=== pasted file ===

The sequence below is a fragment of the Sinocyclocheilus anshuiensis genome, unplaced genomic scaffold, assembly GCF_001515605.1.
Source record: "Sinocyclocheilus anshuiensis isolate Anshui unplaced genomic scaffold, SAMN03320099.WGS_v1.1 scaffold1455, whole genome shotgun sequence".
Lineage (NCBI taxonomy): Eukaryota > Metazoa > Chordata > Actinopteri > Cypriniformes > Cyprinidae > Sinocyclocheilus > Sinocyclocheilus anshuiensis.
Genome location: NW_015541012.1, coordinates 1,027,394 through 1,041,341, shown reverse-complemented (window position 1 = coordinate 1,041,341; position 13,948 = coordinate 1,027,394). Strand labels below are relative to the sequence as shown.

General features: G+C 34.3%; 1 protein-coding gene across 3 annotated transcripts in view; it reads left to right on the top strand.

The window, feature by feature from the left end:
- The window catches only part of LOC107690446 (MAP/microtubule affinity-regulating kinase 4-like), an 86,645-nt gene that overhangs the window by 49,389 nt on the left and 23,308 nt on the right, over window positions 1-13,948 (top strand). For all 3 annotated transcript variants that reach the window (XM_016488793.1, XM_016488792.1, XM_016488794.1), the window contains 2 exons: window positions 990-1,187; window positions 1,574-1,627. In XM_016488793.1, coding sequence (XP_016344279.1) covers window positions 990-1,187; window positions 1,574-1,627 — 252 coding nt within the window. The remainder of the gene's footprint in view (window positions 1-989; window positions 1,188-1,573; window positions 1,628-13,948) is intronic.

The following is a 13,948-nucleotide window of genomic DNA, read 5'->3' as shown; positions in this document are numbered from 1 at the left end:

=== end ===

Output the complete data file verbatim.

The sequence below is a fragment of the Sinocyclocheilus anshuiensis genome, unplaced genomic scaffold, assembly GCF_001515605.1.
Source record: "Sinocyclocheilus anshuiensis isolate Anshui unplaced genomic scaffold, SAMN03320099.WGS_v1.1 scaffold1455, whole genome shotgun sequence".
Lineage (NCBI taxonomy): Eukaryota > Metazoa > Chordata > Actinopteri > Cypriniformes > Cyprinidae > Sinocyclocheilus > Sinocyclocheilus anshuiensis.
Genome location: NW_015541012.1, coordinates 1,027,394 through 1,041,341, shown reverse-complemented (window position 1 = coordinate 1,041,341; position 13,948 = coordinate 1,027,394). Strand labels below are relative to the sequence as shown.

General features: G+C 34.3%; 1 protein-coding gene across 3 annotated transcripts in view; it reads left to right on the top strand.

The window, feature by feature from the left end:
- The window catches only part of LOC107690446 (MAP/microtubule affinity-regulating kinase 4-like), an 86,645-nt gene that overhangs the window by 49,389 nt on the left and 23,308 nt on the right, over window positions 1-13,948 (top strand). For all 3 annotated transcript variants that reach the window (XM_016488793.1, XM_016488792.1, XM_016488794.1), the window contains 2 exons: window positions 990-1,187; window positions 1,574-1,627. In XM_016488793.1, coding sequence (XP_016344279.1) covers window positions 990-1,187; window positions 1,574-1,627 — 252 coding nt within the window. The remainder of the gene's footprint in view (window positions 1-989; window positions 1,188-1,573; window positions 1,628-13,948) is intronic.

The following is a 13,948-nucleotide window of genomic DNA, read 5'->3' as shown; positions in this document are numbered from 1 at the left end: